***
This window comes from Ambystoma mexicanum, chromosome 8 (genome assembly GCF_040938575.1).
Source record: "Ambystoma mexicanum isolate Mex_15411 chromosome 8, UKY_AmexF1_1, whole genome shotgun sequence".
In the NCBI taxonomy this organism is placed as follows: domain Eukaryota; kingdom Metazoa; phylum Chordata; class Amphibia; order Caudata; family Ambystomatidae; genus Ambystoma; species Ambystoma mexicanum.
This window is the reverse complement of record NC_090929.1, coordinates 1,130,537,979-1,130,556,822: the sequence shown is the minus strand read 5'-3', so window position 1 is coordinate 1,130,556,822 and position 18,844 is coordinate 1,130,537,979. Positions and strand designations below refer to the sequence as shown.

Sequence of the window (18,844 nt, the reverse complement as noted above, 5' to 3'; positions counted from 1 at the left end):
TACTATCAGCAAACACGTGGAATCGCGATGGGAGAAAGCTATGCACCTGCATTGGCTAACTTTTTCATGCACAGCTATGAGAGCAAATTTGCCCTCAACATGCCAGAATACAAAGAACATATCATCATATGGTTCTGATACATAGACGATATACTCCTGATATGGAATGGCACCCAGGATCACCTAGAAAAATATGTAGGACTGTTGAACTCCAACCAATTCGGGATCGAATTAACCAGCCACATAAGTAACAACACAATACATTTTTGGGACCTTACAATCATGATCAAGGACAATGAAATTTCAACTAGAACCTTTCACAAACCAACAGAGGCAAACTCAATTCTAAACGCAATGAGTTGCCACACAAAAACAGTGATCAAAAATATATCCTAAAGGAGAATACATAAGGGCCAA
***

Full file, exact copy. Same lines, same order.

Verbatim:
This window comes from Ambystoma mexicanum, chromosome 8 (genome assembly GCF_040938575.1).
Source record: "Ambystoma mexicanum isolate Mex_15411 chromosome 8, UKY_AmexF1_1, whole genome shotgun sequence".
In the NCBI taxonomy this organism is placed as follows: domain Eukaryota; kingdom Metazoa; phylum Chordata; class Amphibia; order Caudata; family Ambystomatidae; genus Ambystoma; species Ambystoma mexicanum.
This window is the reverse complement of record NC_090929.1, coordinates 1,130,537,979-1,130,556,822: the sequence shown is the minus strand read 5'-3', so window position 1 is coordinate 1,130,556,822 and position 18,844 is coordinate 1,130,537,979. Positions and strand designations below refer to the sequence as shown.

Sequence of the window (18,844 nt, the reverse complement as noted above, 5' to 3'; positions counted from 1 at the left end):
TACTATCAGCAAACACGTGGAATCGCGATGGGAGAAAGCTATGCACCTGCATTGGCTAACTTTTTCATGCACAGCTATGAGAGCAAATTTGCCCTCAACATGCCAGAATACAAAGAACATATCATCATATGGTTCTGATACATAGACGATATACTCCTGATATGGAATGGCACCCAGGATCACCTAGAAAAATATGTAGGACTGTTGAACTCCAACCAATTCGGGATCGAATTAACCAGCCACATAAGTAACAACACAATACATTTTTGGGACCTTACAATCATGATCAAGGACAATGAAATTTCAACTAGAACCTTTCACAAACCAACAGAGGCAAACTCAATTCTAAACGCAATGAGTTGCCACACAAAAACAGTGATCAAAAATATATCCTAAAGGAGAATACATAAGGGCCAA